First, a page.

2016 SHORT COURSE WORLD CHAMPIONSHIPS
- December 6th – December 11th, 2016
- Windsor, Ontario, Canada
- WFCU Centre
- SCM (25m)
- Prelims: 9:30 AM EST/Finals: 6:30 PM EST
- Start Lists/Results
- Live Stream ($)
MEN’S 4×50 FREESTYLE RELAY – PRELIMS
- 2014 World Champion – Russia, 1:22.60
- World Record – Russia, 1:22.60, 2014
- Championship Record – Russia, 1:22.60, 2014
1. USA, 1:25.01
2. RUS, 1:25.33
3. JPN, 1:25.51
4. NED 1:26.20
5. RSA, 1:26.20
6. BLR, 1:27.02
7. FRA, 1:27.43
8. CHN, 1:27.69
Speed was the name of the game in this race, as each nation’s squad of four fired off wave after wave of spinning arms in Windsor this morning, trying to claim solid lane placement for tonight’s final. Team USA claimed the top seed this morning in their time of 1:25.01, powered by teammates Dillon Virva, Michael Chadwick, Michael Andrew and Paul Powers. Chadwick in particular scorched the pool with another incredible split, throwing down a 20.81 leg to score one of only three sub-21-second outings of the entire field. Virva led off with 21.55, then Andrew registered a 21.51 with Powers finishing USA off with a super quick 21.14 anchor.
Russia will be right behind the Americans tonight, positioned as the 2nd seed in a time of 1:25.33. Final leg swimmer Aleksandr Popov was the another athlete in the field to check-in with a sub-21-second split, touching in 20.96 to boost his nation into medal contention. The 3rd swimmer delving into 20-point territory was Dutchman Jesse Puts, the Netherlands’ national record holder in the individual 50m freestyle event. This morning he clocked a 20.99 split in his 2nd leg, helping them secure the 3rd seed.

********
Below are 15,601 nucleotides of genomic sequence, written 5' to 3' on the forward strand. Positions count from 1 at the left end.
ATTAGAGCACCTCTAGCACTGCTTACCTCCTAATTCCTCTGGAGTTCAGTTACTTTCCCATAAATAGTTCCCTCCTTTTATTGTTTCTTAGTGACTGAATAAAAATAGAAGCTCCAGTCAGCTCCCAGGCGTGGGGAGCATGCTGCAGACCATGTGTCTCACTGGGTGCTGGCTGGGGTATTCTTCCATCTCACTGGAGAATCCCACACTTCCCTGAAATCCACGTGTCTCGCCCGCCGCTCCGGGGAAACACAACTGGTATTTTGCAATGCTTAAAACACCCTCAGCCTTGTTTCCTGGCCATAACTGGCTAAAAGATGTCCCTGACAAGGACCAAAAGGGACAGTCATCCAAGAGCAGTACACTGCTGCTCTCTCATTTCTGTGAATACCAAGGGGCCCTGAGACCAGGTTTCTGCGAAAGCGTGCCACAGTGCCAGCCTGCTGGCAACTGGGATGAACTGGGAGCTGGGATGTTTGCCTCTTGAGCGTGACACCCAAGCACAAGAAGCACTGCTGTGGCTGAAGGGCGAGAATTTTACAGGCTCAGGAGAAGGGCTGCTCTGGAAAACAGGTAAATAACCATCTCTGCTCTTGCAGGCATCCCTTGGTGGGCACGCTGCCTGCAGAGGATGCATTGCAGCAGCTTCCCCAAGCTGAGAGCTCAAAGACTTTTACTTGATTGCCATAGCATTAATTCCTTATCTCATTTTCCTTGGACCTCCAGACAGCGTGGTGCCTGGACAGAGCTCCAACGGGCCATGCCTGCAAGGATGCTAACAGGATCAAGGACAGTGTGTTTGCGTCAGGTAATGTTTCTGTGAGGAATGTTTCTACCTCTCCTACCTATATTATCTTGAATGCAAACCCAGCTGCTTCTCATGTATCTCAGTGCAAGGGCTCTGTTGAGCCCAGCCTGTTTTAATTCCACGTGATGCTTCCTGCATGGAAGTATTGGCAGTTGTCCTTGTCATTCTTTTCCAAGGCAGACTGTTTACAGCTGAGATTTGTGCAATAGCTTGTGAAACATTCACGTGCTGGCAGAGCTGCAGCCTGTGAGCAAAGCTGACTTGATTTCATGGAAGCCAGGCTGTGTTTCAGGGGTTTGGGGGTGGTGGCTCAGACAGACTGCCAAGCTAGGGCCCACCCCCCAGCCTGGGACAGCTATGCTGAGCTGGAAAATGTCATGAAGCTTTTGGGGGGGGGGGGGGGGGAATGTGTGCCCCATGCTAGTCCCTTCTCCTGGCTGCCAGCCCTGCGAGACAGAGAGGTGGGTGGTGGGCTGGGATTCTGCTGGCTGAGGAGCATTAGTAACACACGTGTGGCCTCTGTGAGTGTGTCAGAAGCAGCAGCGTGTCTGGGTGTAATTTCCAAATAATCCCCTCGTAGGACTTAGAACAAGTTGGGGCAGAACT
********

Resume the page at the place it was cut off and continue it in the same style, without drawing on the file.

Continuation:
Of note, Japan also put together a successful prelim relay, as the squad of Kosuke Matsui (21.61), Kenta Ito (21.02), Shinri Shioura (21.49) and Junya Koga (21.39) shredded their nation’s record with their morning performance time of 1:25.51. The previous record stood at 1:27.98 from 2011 and even 2014 saw just a time of 1:28.45, with just two 21-high splits, which rendered Japan 6th in Doha. The fact they are in the mix for a medal here in Windsor, with all 4 men registering sub-22-second legs is a testament to how far Japanese sprinting has come.
WOMEN’S 50 BACKSTROKE – PRELIMS
- 2014 World Champion – Etiene Medeiros (BRA), 24.67
- World Record – Etiene Medeiros (BRA), 24.67, 2014
- Championship Record – Etiene Medeiros (BRA), 24.67, 2014
Top 8 (of 16):
1. DeLoof (USA), 26.25
2. Seebohm (AUS), 26.43
3. Medeiros (BRA), 26.48
4. Masse (CAN), 26.57
5. Zevina (UKR), 26.63
6. Toussaint (NED), 26.63
7. Hosszu (HUN), 26.70
8. Davis (GBR), 26.74
Former Michigan Wolverine Ali DeLoof continues to exert her dominance in the sprint backstroke events here in Windsor. After scorching a new American Record of 26.12 as lead-off on Team USA’s world record-setting 4×50 medley relay earlier in the meet, DeLoof claimed the stop seed in this individual race, touching in 26.25. Even that mark checks in as a top-5 American performance of all time.
Ever-present Aussie Emily Seebohm can’t be counted out of any backstroke race, including this splash n’ dash where she scored the 2nd seed behind DeLoof. Seebohm fell just short of an individual medal in the 100m backstroke, so the double world champion will be hungry to land herself on the podium in this event.